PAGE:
Chapter X. The Dark Road to Peking

Half an hour later the American consul, Captain Martin, and Ned sat in a private room at the consulate. The marines and Jimmie and Hans were in the large outer room.

The cablegram from Washington lay open on a table with a translation by its side. It read:

"Proceed to Peking immediately and report to the American ambassador. Keep within reach of the flying squadron. Avoid complications with the natives. Look out for plots to delay your party. Important that you should reach Peking at once. Wire conditions."

"Not much news in that," said Ned. "Guess we've met all the trouble the Washington people anticipated."

"Shall you go on to-night?" asked the Captain.


"It is a dark, rainy night," the consul warned, "and the highways of China are none too safe, even in daylight, for American messengers who are insufficiently guarded."

"We'll look out for our part of the game," Captain Martin laughed.

"We'll, keep close together," advised the consul. "You will meet trouble on the way. The men who bribed the telegraph people will not get into the discard now. You'll find their hirelings waiting out on the dark road to Peking."

Ned pointed to the dispatch.

"We've got to go," he said. "I can't tell you how thankful I am to have met a true American here," he added, extending his hand to the consul. "I shall tell the story of to-night in the State department at Washington when I get back."

"Well, get it straight," laughed the consul. "Say that a blundering German boy, who said he was a Boy Scout from Philadelphia, nearly dragged me out of bed about midnight and informed me that other Boy Scouts were in trouble at the telegraph office. I knew that Ned was expected here, and so lost no time in getting down. That's all. The marines did the rest."

"Save for that beautiful bluff of yours!" laughed Ned. "But how in the Dickens did Hans ever get to you? How did he know where to go? How did he get to Tientsin, anyway?"

"Give it up!" smiled the consul. "You might as well ask me who got the marines out just in the nick of time."

"Jimmie did that, of course," replied Ned. "I think I know all about it now," he added. "We saw Hans in a room opening on the court. The little fellow burglarized the window and found Hans. I don't know how Hans got there, but Jimmie found him, anyway. Then the kid told his story and Hans went to the consul and Jimmie went after the flying squadron. I have a notion that this is the way it came about."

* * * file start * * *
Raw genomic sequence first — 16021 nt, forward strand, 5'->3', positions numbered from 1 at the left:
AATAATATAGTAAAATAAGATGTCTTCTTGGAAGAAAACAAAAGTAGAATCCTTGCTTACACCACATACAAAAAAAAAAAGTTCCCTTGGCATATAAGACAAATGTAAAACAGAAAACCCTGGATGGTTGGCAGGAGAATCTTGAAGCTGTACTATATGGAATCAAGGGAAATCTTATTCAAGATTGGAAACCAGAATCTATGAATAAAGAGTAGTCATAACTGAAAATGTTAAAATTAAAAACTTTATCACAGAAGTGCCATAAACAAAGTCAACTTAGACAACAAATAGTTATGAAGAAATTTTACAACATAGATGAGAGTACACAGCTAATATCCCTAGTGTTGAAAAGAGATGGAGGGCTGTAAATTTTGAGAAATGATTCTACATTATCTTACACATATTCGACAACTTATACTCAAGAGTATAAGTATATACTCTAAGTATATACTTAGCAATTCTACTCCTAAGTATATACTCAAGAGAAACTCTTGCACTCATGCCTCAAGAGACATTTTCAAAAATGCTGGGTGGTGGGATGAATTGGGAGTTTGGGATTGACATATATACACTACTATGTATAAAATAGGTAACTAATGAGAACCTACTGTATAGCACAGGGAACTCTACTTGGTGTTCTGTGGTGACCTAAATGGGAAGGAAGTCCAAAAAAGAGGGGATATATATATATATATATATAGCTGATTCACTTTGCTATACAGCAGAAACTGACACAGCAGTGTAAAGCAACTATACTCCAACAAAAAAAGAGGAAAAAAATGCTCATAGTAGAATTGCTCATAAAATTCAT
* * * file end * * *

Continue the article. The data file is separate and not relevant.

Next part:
In this supposition Ned was exactly right, for Jimmie had found Hans in the room off the court and the two had planned their movements just as Ned explained. The only mystery was as to how Hans got to the Tientsin house and the room where he was found.

"We'll learn all about that in time," Ned added. "Now we must be off. By the way, I wonder where Jack and Frank are? I haven't seen them since I left the camp. In the rush of events I quite forgot to ask for them."

"Just wait until I talk with one of the boys out here," the Captain said. "Probably Jimmie is already telling them of his adventures."

But when the door was opened and Jimmie questioned he opened his eyes wide in wonder. The Captain drew him into the private room.

"Say," the boy said, excitement in voice and manner, "didn't you leave Frank and Jack at the camp when you left?"

"Why, I left when you did," was the reply. "They were there then."

Jimmie sprang to the door and beckoned the second in command into the room. By this time both Ned and the consul were on their feet.

"Where did you leave Frank and Jack?" asked Ned, as the officer entered the apartment.

"They left us," replied the officer, with hesitation. "We made our beds of blankets and tumbled in, leaving one man on guard. When I turned in the boys were in their bunks. When Jimmie awoke us, they were nowhere to be seen. They probably sneaked off to have a look at Tientsin by night--and a beautiful time they will have."

"Didn't you see them when you went back?" asked Ned of Jimmie.

"No; I looked for them, and one of the marines told me they had gone on ahead. I'm goin' out an' dig 'em up!"

"You'll make a sweet fist of digging them up in this man's town, at this hour of the night," the consul declared, anxiety showing on his face. "You'll have to leave them, Mr. Nestor," he went on, "and I'll rake the city with a fine tooth comb but I'll find them."

Ned hesitated. There was the cablegram on the table. A delay of an hour or two might not prove serious, but this search for Frank and Jack might occupy days, if not weeks!

It was inconceivable that the boys, disregarding all instructions from the Captain and all warnings from Ned, should have stolen off into the city for a night ramble. They both knew how much depended on the party keeping together and keeping prepared for action.

"They must have had some reason for leaving the camp," Ned said, after a long pause. "They never would have gone away without some object other than amusement, or love of adventure in their minds."

Captain Martin went to the door and stepped out into the main office, facing the marines.

"Boys," he said, in as matter-of-fact tone as he could assume, "what did Frank and Jack say when they left the camp?"

Nine of the men looked up in wonder, but the tenth hastened to answer the question.

"Not a word," he said. "I was on guard, and I saw a young chap come into the little bit of light there was about the old house where we were stopping."

"Who was it?" Ned interrupted.

The marine shook his head.

"I didn't ask him who he was," he said. "He asked where the boys were, and said he was a Boy Scout from Boston, and wanted to see some one from home. I knew that the lads would be as glad to see him as he would be glad to see them, and showed him where they had bunked down in a little dog-house of a shack just outside the house."

"And they went away with this fellow?" asked Ned, anxious to get the story in as few words as possible. "Why didn't you notify the officer then in charge of the squad?"